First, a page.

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Posted 17 June 17
Nannies train to protect kids from terrorism and kidnap attempts
IT looks like Mary Poppins meets James Bond but this training is deadly serious.
Nannies are now being taught how to cope with extreme emergencies including terrorism or attempted child abductions.
While such security was once only for nannies to the royals or high-profile families, a growing number of Australian nannies are signing up for the classes. Mr Neves instructs Ms Hamilton on defensive moves. Picture: Dylan Robinson
The lessons include reading body language, self-defence including defensive driving and, most importantly, being alert and prepared for anything with young charges in tow.
“You’re more vulnerable when caring for someone else’s child,” Australian Nanny Association president Annemarie Sansom said.
“A lot of the training is about contingency planning and being aware of your surroundings to avoid panic.”
Nannies from agencies Night Nannies and White Glove Services started the training at Bondi last week, with the first lesson when faced with danger: “Don’t worry about trying to save the Bugaboo pram — remove your children first.”
Other tips include keeping car keys and phones in pockets, not bags, and being aware of cyber risks. Recent terror events had focused attention on the need for constant “situational awareness”, Ms Sansom said.
“The specialist security trainers go through scenarios and planning with the nannies. It could be that someone approaches the child in a park — last year there was an attack on a baby in a pram,” she said. Nannies Lauren Hamilton (back left) and Madeline Sweeney with Frederike Klaar and Giorgia Masia (front) train in self-defence. Picture: Dylan Robinson
“We never want to see a nanny in a situation like this but the whole idea is prevention.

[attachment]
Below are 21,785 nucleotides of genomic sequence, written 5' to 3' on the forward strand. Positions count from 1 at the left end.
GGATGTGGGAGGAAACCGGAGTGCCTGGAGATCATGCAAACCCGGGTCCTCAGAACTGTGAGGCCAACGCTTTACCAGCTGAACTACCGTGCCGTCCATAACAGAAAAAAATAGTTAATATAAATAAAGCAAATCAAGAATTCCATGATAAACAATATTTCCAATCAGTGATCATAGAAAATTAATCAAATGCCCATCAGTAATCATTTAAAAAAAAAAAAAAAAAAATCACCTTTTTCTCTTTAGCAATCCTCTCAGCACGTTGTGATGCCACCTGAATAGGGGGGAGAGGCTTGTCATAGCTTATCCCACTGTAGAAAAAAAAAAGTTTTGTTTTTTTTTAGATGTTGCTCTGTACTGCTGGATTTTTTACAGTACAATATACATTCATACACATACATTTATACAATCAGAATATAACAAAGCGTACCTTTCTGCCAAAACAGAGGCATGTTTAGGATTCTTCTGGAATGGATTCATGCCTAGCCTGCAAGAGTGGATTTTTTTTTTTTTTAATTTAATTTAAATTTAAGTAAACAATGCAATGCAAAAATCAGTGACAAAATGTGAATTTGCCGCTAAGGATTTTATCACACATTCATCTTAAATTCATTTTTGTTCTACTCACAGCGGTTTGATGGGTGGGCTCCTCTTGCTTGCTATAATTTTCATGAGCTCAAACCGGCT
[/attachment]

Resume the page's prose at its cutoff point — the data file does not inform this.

“If a predator is in a park and they do snatch a child, nannies are told not to just scream, but to shout: ‘I don’t know that person! Stop them!’
“The advice is to forget about materialistic items, dump those and remove yourself and the child from the situation.”
The training also included safety driving, Ms Sansom said.
Private nanny use in average Australian families has grown “substantially” in the past decade, with many now using a combination of childcare and nannies.
Up to 30,000 people work as paid carers in the home, according to Australian Bureau of Statistics data which also includes paid grandparents.
In the UK, famed Norland College which has trained royal nannies, also now has terrorism training. Nanny Frederike Klaar takes a break from training to play with 23-month-old Pauline at her Northmead home. Picture: Jonathan Ng
White Glove Services director Scarlett Hyde said it was no longer only high-profile families at risk.
“Thankfully we are in Australia but at the end of the day you’re at risk no matter where you are,” Ms Hyde said. “We have to make sure that the girls we are putting into any roles for our clients are at the top of their field.”
Ms Sansom said: “If we had had this conversation 12 months ago, people might have thought it was over the top but we have got to the point where we have to be prepared for anything.”
Nanny Frederike Klaar, 36, who usually specialises in sleep training, said the security classes were “an eye-opener”.
“I had incident last year at a park, so I found the training very interesting,” Ms Klaar said.
“I had a one-year-old bub with me and this man came up and kept smiling and circling around and coming closer ...
“You just don’t know what’s around the corner. There was some interesting advice given, such as keeping an old spare phone charged and leaving it in the car for emergencies.”